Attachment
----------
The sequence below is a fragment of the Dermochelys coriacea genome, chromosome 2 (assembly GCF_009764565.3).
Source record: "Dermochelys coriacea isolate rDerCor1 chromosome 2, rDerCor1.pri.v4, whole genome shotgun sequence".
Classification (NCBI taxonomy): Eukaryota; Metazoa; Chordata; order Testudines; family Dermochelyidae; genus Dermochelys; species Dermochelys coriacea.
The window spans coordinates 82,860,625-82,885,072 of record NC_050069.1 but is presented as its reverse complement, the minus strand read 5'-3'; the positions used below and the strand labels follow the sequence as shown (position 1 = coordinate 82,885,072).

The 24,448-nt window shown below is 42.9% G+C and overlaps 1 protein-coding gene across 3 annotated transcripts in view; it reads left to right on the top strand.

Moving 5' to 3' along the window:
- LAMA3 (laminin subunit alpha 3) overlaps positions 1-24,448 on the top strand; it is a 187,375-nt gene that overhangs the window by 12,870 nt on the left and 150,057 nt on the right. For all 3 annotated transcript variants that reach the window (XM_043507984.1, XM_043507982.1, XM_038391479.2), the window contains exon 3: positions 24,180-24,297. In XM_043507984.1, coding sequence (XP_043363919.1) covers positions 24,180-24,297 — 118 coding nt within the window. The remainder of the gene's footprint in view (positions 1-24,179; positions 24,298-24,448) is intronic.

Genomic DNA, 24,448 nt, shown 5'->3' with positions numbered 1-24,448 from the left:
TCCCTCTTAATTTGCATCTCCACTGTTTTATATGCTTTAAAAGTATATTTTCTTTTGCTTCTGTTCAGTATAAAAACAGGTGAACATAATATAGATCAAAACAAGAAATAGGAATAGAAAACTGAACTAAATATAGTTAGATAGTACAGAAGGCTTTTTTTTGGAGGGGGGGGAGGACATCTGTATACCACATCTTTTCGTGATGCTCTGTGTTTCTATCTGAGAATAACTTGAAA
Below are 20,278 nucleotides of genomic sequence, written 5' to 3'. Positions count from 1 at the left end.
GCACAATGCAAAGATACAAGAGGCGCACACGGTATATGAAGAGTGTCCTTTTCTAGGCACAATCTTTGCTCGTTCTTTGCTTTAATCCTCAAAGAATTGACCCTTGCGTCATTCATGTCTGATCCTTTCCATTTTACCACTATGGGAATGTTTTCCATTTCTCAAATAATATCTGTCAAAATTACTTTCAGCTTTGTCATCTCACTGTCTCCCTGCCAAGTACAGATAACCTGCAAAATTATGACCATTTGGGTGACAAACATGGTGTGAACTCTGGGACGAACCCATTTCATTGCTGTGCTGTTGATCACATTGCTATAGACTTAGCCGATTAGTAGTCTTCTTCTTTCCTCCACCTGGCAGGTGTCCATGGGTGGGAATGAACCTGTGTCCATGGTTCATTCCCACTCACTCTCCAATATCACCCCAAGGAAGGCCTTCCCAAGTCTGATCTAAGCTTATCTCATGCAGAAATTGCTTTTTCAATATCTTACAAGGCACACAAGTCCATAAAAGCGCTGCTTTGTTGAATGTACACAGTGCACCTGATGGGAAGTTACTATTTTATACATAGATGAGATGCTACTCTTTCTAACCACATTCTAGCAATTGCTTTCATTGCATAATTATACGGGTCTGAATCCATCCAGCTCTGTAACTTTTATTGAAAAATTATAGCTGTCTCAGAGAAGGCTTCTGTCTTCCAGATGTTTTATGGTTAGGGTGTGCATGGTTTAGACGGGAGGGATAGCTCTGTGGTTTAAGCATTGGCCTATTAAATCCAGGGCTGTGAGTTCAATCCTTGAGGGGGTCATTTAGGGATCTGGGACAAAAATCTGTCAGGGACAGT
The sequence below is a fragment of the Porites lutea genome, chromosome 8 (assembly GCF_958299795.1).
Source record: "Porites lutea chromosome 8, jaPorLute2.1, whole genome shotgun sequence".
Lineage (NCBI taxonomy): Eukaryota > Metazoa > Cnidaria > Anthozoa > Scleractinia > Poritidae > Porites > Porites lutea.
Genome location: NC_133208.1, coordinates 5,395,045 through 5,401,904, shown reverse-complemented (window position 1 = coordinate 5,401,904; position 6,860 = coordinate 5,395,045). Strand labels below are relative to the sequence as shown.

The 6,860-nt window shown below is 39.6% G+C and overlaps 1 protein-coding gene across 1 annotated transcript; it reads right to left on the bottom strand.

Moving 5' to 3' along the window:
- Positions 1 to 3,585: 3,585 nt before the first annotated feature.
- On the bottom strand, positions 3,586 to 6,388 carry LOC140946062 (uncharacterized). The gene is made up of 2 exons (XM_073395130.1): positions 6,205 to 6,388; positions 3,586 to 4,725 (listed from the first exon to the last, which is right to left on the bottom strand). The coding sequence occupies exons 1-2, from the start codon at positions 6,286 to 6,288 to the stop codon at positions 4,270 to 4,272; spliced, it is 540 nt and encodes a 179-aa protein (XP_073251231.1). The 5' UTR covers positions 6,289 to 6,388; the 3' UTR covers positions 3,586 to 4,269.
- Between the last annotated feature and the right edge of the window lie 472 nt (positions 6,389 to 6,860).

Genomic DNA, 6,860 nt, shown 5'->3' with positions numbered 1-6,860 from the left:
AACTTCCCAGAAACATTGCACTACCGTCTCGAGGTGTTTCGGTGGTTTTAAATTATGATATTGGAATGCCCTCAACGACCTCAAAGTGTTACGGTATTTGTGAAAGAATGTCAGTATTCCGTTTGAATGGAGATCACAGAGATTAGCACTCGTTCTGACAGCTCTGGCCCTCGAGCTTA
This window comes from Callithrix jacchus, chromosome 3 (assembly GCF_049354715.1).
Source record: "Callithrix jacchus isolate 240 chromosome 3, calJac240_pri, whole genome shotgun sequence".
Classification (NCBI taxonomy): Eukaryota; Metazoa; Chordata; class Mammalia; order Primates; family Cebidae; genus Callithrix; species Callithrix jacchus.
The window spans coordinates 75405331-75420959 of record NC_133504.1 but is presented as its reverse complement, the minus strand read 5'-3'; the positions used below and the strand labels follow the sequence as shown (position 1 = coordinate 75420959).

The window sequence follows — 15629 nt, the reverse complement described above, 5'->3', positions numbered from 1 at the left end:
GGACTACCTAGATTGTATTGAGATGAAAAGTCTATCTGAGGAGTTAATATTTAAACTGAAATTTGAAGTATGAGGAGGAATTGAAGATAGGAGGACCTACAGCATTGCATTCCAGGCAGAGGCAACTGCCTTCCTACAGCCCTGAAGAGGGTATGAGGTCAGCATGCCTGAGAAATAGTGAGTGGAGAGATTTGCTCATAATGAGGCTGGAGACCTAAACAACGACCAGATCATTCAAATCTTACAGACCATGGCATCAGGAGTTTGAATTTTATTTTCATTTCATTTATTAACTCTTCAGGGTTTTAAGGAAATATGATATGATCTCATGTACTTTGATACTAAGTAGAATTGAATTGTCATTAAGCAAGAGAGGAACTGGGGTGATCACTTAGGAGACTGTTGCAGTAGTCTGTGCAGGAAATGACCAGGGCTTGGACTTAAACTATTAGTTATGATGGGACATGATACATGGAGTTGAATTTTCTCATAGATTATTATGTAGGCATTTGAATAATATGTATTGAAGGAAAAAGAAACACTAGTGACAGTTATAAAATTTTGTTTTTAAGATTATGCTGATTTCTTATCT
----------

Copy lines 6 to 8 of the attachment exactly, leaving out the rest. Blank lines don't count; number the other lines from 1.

Moving 5' to 3' along the window:
- LAMA3 (laminin subunit alpha 3) overlaps positions 1-24,448 on the top strand; it is a 187,375-nt gene that overhangs the window by 12,870 nt on the left and 150,057 nt on the right. For all 3 annotated transcript variants that reach the window (XM_043507984.1, XM_043507982.1, XM_038391479.2), the window contains exon 3: positions 24,180-24,297. In XM_043507984.1, coding sequence (XP_043363919.1) covers positions 24,180-24,297 — 118 coding nt within the window. The remainder of the gene's footprint in view (positions 1-24,179; positions 24,298-24,448) is intronic.

Genomic DNA, 24,448 nt, shown 5'->3' with positions numbered 1-24,448 from the left: